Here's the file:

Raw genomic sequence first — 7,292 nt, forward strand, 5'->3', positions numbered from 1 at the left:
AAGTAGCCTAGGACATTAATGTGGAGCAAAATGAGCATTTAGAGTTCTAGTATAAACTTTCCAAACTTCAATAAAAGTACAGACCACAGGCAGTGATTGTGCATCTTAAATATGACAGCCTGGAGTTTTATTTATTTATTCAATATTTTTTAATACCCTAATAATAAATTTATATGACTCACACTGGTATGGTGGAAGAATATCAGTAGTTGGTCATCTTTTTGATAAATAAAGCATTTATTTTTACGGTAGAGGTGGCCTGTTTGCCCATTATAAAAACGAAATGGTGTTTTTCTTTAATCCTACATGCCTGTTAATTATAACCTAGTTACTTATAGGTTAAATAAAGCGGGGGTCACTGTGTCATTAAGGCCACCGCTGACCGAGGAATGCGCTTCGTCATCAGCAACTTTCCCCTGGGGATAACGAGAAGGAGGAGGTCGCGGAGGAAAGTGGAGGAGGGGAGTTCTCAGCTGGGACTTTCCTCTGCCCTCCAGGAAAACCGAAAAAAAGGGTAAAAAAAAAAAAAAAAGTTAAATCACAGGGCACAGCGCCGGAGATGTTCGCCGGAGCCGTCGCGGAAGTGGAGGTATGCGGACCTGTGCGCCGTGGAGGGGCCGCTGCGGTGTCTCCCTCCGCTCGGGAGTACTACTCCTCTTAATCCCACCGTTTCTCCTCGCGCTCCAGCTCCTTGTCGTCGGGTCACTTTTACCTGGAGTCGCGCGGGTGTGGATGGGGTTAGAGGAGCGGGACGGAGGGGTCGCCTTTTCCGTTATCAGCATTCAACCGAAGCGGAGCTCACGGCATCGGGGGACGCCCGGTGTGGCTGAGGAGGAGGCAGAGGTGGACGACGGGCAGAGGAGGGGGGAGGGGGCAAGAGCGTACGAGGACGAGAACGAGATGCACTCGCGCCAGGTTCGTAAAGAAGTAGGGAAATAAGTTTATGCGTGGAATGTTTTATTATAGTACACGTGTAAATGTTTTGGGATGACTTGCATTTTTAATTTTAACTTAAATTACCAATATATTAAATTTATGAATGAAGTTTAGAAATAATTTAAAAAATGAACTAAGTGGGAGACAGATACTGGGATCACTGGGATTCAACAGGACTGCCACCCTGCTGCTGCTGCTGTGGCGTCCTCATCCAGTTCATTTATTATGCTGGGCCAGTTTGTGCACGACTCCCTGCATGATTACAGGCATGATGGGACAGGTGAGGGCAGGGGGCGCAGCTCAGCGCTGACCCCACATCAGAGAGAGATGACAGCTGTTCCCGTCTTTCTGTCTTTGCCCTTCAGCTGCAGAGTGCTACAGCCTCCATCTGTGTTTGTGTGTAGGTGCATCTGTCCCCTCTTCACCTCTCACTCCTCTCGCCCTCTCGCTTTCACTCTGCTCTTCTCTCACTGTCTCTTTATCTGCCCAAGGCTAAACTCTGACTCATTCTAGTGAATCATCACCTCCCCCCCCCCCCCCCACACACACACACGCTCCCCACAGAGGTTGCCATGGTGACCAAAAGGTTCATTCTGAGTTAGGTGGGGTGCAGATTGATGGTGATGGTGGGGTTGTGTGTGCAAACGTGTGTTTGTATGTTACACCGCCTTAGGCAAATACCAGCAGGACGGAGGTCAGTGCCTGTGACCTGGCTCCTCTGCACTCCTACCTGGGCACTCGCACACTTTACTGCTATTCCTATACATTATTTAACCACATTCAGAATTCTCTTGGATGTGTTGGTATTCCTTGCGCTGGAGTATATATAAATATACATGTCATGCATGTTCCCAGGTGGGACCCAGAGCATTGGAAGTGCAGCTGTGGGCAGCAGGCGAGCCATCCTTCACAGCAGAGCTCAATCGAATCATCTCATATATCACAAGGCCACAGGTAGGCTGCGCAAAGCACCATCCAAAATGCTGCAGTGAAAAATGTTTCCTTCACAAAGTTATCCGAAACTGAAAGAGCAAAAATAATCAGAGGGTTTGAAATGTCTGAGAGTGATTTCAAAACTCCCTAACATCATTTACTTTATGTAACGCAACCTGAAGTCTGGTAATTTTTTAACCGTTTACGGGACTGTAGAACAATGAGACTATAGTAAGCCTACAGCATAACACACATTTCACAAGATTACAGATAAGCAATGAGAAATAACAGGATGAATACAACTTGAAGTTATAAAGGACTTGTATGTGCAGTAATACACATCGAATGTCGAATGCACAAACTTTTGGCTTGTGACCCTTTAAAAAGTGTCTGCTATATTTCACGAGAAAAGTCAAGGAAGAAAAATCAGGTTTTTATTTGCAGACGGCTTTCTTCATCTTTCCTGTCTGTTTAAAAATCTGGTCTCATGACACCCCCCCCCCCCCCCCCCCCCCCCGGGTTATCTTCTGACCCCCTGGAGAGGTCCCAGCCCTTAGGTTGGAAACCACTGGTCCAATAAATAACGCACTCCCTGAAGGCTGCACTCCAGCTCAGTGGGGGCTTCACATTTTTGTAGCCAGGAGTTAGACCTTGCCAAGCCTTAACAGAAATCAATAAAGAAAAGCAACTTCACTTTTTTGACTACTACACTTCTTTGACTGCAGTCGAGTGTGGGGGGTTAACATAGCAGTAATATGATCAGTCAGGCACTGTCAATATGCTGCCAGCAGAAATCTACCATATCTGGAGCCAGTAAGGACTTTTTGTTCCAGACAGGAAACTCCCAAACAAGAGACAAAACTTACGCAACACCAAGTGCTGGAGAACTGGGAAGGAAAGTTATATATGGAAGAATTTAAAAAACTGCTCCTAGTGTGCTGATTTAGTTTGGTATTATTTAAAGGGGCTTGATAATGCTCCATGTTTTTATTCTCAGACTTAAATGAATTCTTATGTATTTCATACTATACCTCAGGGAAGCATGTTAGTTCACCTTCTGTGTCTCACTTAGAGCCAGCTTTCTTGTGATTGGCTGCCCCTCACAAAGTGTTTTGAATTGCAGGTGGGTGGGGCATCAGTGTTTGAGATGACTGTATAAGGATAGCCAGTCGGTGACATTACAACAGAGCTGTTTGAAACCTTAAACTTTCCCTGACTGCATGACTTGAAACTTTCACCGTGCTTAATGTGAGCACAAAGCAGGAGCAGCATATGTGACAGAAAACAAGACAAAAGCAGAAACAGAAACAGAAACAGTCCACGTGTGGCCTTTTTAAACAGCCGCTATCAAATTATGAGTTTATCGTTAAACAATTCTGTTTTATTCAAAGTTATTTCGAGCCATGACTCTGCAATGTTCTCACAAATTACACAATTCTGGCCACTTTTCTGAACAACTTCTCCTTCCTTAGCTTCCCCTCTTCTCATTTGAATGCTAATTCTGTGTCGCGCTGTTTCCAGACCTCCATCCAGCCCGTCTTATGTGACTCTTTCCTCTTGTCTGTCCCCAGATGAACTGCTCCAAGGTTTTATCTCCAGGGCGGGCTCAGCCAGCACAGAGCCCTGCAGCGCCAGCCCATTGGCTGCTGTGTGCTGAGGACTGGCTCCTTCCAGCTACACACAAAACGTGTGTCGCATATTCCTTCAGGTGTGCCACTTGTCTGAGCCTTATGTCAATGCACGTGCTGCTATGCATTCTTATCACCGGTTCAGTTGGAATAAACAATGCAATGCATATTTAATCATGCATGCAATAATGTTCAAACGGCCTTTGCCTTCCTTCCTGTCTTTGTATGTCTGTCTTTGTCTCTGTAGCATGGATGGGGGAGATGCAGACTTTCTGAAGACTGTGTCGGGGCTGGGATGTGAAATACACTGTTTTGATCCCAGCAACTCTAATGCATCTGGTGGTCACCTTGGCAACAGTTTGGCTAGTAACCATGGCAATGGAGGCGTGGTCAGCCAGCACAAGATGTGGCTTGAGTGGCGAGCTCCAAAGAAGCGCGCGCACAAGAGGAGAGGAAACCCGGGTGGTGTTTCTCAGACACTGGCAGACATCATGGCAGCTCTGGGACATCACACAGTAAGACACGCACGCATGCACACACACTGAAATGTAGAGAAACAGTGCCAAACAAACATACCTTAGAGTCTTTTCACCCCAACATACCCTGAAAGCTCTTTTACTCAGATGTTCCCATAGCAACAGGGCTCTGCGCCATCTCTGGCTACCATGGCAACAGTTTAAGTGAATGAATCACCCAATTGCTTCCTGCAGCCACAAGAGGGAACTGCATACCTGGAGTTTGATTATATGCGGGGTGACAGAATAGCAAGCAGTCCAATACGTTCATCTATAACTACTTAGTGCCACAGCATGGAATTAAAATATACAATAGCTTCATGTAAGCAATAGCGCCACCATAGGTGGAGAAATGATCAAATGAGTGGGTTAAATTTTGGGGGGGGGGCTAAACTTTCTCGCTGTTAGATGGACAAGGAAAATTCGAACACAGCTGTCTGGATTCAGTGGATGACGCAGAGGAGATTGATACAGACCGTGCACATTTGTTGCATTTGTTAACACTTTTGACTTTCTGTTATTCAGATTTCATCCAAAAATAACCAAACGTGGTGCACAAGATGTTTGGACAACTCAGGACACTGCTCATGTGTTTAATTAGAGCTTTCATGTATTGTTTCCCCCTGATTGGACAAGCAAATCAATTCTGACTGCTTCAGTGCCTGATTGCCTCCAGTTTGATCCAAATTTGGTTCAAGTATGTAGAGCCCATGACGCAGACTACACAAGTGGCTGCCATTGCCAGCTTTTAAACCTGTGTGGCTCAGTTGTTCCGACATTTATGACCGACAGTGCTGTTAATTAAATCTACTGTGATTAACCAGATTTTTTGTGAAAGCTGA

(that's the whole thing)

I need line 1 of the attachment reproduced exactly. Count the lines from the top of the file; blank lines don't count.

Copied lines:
Raw genomic sequence first — 7,292 nt, forward strand, 5'->3', positions numbered from 1 at the left: